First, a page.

11. Celebrate and pay the accomplishments of others forward.
If someone posts great content, share it. To get better traction, and more reach, copy the link of the post instead of using “Share” and don’t forget to mention the person with an “@” so they can recognize the acknowledgment and the support.
12. Inject some of your amazing personality.
Always imagine yourself at a live networking event and what you normally do to successfully work the room.
Personality wins every single time, whether you are off or online. Remember Maya Angelou’s words:
People will forget what you said, but they will never forget how you made them feel.
In the midst of troubling times, community can mean everything. Right now, it may not be as easy to reach out and touch someone, but social platforms like LinkedIn can offer the next best thing. From a shoulder to cry on, to an ear that will listen, to a virtual and caring hug, the people in your community will be there for you now and when the dark cloud finally passes.
Top 5 Things Not To Do On Your LinkedIn Profile
(and They’re Easy to Fix!)
Unlike some other social media platforms such as Facebook and Instagram, nurturing your LinkedIn profile can actually bring you a well-paid job.
You can look at your LinkedIn profile as your online business ID. If you market yourself properly, you can easily be spotted and make some important contacts.
LinkedIn is structured in such a way that it encourages users to build a professional-looking profile.
Your LinkedIn profile can be a powerful tool in the job searching process, so make sure you use this to your advantage. That being said, let’s see what to avoid doing on your LinkedIn profile in order to make the best out of it:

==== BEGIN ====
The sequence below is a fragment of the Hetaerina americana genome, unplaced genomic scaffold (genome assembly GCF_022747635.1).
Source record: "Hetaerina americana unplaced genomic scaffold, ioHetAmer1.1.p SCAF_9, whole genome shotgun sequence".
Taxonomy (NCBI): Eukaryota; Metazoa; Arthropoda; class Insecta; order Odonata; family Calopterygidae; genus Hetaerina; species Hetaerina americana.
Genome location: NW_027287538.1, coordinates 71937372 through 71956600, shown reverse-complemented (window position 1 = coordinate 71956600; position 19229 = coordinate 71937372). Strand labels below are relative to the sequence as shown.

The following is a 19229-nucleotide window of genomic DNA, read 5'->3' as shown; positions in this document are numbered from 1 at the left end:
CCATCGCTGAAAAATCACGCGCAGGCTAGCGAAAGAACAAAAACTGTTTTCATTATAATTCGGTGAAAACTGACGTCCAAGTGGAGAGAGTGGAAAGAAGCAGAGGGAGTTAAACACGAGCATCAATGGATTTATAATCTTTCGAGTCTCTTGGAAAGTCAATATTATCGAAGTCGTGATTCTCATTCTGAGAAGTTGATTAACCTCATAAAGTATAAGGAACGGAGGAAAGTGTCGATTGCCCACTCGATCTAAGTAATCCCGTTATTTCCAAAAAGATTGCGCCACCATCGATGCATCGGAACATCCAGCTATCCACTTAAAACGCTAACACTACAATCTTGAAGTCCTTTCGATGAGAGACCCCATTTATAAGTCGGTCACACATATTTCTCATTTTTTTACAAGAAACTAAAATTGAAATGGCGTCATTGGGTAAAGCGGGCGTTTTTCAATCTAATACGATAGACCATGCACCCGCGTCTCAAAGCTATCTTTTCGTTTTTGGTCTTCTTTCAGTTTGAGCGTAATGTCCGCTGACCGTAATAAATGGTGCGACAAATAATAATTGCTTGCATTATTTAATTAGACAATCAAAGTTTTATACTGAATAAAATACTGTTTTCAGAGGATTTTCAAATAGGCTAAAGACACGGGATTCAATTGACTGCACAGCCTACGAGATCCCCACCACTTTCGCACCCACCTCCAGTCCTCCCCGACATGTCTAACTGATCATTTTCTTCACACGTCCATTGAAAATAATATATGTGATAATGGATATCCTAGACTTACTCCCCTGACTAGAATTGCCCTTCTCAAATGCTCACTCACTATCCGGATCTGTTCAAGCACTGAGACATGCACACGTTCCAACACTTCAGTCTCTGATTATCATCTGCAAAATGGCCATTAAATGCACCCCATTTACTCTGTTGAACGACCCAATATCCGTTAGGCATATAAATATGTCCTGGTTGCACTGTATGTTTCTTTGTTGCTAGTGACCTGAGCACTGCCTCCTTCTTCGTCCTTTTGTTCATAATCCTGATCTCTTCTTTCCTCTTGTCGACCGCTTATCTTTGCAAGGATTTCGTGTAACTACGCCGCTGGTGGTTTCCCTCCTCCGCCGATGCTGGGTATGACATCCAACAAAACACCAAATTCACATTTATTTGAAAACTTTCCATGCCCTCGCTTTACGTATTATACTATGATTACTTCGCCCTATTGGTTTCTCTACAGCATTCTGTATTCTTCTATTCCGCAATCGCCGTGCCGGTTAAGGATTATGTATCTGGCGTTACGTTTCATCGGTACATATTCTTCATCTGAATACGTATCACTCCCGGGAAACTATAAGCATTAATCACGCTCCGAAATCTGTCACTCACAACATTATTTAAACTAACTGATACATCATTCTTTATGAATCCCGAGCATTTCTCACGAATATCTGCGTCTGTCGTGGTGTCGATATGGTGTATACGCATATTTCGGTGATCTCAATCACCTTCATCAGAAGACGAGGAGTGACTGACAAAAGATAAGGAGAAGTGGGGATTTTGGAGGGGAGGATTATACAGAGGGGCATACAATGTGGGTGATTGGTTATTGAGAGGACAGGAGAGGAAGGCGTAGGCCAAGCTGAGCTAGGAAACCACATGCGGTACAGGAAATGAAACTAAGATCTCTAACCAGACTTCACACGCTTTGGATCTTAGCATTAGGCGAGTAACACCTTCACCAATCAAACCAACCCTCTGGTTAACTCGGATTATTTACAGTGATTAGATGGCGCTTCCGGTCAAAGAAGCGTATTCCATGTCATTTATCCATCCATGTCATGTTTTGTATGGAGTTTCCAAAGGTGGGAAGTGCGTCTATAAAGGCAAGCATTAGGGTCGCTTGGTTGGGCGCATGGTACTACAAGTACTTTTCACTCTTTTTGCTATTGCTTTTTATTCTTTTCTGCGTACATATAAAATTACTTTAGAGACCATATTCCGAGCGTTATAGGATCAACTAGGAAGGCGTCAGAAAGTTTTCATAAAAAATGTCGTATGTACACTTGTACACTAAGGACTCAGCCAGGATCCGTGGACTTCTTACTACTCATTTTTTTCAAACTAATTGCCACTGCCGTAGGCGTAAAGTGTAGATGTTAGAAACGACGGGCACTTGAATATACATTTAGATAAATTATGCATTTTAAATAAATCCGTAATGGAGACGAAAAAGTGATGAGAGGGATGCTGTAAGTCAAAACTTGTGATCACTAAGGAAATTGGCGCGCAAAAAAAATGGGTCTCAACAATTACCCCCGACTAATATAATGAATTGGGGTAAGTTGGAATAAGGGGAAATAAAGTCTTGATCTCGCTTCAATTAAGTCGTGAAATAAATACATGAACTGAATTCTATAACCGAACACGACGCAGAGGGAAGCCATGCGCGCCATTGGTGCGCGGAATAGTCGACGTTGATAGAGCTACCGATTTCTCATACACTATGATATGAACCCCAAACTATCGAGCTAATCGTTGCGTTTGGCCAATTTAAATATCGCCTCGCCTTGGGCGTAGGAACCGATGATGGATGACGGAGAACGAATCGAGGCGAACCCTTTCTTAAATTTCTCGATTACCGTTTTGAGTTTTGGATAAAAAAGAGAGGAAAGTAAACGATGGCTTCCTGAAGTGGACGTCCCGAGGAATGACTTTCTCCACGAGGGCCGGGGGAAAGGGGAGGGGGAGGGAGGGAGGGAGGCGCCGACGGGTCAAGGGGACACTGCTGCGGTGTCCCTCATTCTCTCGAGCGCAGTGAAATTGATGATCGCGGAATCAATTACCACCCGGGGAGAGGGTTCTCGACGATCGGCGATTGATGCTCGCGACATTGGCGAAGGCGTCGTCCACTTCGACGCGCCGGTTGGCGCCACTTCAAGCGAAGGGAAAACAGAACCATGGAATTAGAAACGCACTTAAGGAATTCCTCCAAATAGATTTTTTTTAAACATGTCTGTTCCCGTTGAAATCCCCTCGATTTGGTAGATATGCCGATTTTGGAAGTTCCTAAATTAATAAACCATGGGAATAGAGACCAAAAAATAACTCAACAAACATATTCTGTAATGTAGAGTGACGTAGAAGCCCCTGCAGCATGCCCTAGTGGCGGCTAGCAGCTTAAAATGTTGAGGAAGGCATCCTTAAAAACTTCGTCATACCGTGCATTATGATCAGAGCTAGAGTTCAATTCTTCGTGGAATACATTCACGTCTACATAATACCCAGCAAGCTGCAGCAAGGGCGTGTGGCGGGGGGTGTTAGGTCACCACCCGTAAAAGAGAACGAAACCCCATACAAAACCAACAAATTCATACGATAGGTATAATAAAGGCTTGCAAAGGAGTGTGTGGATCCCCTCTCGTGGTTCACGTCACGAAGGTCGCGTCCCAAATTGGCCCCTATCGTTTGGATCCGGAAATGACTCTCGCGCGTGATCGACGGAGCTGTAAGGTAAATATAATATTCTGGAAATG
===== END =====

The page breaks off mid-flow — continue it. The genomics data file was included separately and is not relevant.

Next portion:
1. Short or no background section
Your background section is your summary and anything else you’d like to add.
The maximum word count is 2,000 and it’s highly recommended that you use up all the space. Why?
LinkedIn says that summaries containing more than 40 words are more likely to have better search engine rankings than the ones who don’t. So, don’t be stingy on words!
2. Not using the right SEO keywords throughout your profile
If you want people to find you, you need to search engine optimize your profile.
Add the relevant keywords you want to be associated with and use them throughout the profile, especially in your summary section and in your headline. For example, if you’re a marketer, you should throw in keywords such as ‘Marketing and Advertising’ in your headline and somewhere in your summary as well.
3. Leaving your LinkedIn URL as it is
Never leave your URL with all those numbers that follow it. It makes you look unprofessional. Personalizing your URL is another step you can take to make your LinkedIn profile more appealing and memorable, especially when you use it in your resume.
4. Not promoting your LinkedIn profile
There’s nothing wrong with a little bit of self-promotion. Luckily, LinkedIn has made this incredibly easy with LinkedIn badges. There are even several designs to choose from. You can use these badges on your personal website to promote your LinkedIn profile.
5. Being inactive
Last but not the least, if you want to make the best out of this social media platform you can’t just wait for miracles to happen. You can have a killer LinkedIn profile, but if you’re idle, nobody will notice you no matter how good you are. That’s what LinkedIn groups are for.
Groups are a great place for members to get to know each other and discuss and share information on various topics. There are groups specifically for graduates, job seekers, etc. Being active and participating in conversations can help you connect with important people and thought leaders in your niche.
What are your recommendations for LinkedIn?